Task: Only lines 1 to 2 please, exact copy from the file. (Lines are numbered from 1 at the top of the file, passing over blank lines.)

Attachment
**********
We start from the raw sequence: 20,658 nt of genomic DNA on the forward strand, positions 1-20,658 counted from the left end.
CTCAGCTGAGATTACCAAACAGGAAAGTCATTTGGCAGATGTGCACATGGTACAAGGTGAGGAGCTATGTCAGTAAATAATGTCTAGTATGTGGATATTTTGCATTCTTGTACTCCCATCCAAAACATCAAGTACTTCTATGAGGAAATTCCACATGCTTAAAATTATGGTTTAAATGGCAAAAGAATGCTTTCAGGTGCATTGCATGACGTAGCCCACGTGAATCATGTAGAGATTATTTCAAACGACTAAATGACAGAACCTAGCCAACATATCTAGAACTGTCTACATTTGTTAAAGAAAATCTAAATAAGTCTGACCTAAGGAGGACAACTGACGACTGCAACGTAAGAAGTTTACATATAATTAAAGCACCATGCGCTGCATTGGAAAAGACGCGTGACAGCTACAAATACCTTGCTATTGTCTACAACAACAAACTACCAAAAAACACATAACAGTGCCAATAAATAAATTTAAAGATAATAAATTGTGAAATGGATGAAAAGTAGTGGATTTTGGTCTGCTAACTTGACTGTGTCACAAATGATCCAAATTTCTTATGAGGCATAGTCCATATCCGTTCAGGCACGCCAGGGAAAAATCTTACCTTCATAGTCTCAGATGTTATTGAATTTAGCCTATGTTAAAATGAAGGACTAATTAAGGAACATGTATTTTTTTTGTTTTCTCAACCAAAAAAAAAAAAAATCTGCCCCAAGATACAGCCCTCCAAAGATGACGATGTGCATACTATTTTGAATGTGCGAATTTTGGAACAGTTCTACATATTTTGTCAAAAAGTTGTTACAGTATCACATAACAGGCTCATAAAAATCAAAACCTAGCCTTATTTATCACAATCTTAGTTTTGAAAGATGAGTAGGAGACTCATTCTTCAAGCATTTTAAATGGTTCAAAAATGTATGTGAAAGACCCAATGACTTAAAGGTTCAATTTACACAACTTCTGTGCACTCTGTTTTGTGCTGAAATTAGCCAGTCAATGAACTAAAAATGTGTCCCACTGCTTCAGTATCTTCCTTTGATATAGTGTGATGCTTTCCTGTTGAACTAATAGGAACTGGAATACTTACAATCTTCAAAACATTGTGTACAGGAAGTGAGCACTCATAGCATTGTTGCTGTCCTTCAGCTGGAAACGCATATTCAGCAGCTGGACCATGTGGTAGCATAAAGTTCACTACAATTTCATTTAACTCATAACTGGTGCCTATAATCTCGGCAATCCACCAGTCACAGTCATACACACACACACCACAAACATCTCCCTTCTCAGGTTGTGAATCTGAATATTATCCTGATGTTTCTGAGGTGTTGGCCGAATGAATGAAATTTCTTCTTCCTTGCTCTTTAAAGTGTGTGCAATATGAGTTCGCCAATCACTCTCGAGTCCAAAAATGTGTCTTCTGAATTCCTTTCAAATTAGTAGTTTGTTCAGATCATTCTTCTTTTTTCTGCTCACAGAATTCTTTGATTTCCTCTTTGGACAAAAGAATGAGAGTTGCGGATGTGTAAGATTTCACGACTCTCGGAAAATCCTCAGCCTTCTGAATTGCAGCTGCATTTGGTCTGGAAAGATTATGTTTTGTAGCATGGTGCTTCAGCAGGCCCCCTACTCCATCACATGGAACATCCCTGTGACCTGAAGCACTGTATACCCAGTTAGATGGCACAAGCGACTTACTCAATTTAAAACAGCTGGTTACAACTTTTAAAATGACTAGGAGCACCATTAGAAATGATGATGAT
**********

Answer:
We start from the raw sequence: 20,658 nt of genomic DNA on the forward strand, positions 1-20,658 counted from the left end.
CTCAGCTGAGATTACCAAACAGGAAAGTCATTTGGCAGATGTGCACATGGTACAAGGTGAGGAGCTATGTCAGTAAATAATGTCTAGTATGTGGATATTTTGCATTCTTGTACTCCCATCCAAAACATCAAGTACTTCTATGAGGAAATTCCACATGCTTAAAATTATGGTTTAAATGGCAAAAGAATGCTTTCAGGTGCATTGCATGACGTAGCCCACGTGAATCATGTAGAGATTATTTCAAACGACTAAATGACAGAACCTAGCCAACATATCTAGAACTGTCTACATTTGTTAAAGAAAATCTAAATAAGTCTGACCTAAGGAGGACAACTGACGACTGCAACGTAAGAAGTTTACATATAATTAAAGCACCATGCGCTGCATTGGAAAAGACGCGTGACAGCTACAAATACCTTGCTATTGTCTACAACAACAAACTACCAAAAAACACATAACAGTGCCAATAAATAAATTTAAAGATAATAAATTGTGAAATGGATGAAAAGTAGTGGATTTTGGTCTGCTAACTTGACTGTGTCACAAATGATCCAAATTTCTTATGAGGCATAGTCCATATCCGTTCAGGCACGCCAGGGAAAAATCTTACCTTCATAGTCTCAGATGTTATTGAATTTAGCCTATGTTAAAATGAAGGACTAATTAAGGAACATGTATTTTTTTTGTTTTCTCAACCAAAAAAAAAAAAAATCTGCCCCAAGATACAGCCCTCCAAAGATGACGATGTGCATACTATTTTGAATGTGCGAATTTTGGAACAGTTCTACATATTTTGTCAAAAAGTTGTTACAGTATCACATAACAGGCTCATAAAAATCAAAACCTAGCCTTATTTATCACAATCTTAGTTTTGAAAGATGAGTAGGAGACTCATTCTTCAAGCATTTTAAATGGTTCAAAAATGTATGTGAAAGACCCAATGACTTAAAGGTTCAATTTACACAACTTCTGTGCACTCTGTTTTGTGCTGAAATTAGCCAGTCAATGAACTAAAAATGTGTCCCACTGCTTCAGTATCTTCCTTTGATATAGTGTGATGCTTTCCTGTTGAACTAATAGGAACTGGAATACTTACAATCTTCAAAACATTGTGTACAGGAAGTGAGCACTCATAGCATTGTTGCTGTCCTTCAGCTGGAAACGCATATTCAGCAGCTGGACCATGTGGTAGCATAAAGTTCACTACAATTTCATTTAACTCATAACTGGTGCCTATAATCTCGGCAATCCACCAGTCACAGTCATACACACACACACCACAAACATCTCCCTTCTCAGGTTGTGAATCTGAATATTATCCTGATGTTTCTGAGGTGTTGGCCGAATGAATGAAATTTCTTCTTCCTTGCTCTTTAAAGTGTGTGCAATATGAGTTCGCCAATCACTCTCGAGTCCAAAAATGTGTCTTCTGAATTCCTTTCAAATTAGTAGTTTGTTCAGATCATTCTTCTTTTTTCTGCTCACAGAATTCTTTGATTTCCTCTTTGGACAAAAGAATGAGAGTTGCGGATGTGTAAGATTTCACGACTCTCGGAAAATCCTCAGCCTTCTGAATTGCAGCTGCATTTGGTCTGGAAAGATTATGTTTTGTAGCATGGTGCTTCAGCAGGCCCCCTACTCCATCACATGGAACATCCCTGTGACCTGAAGCACTGTATACCCAGTTAGATGGCACAAGCGACTTACTCAATTTAAAACAGCTGGTTACAACTTTTAAAATGACTAGGAGCACCATTAGAAATGATGATGAT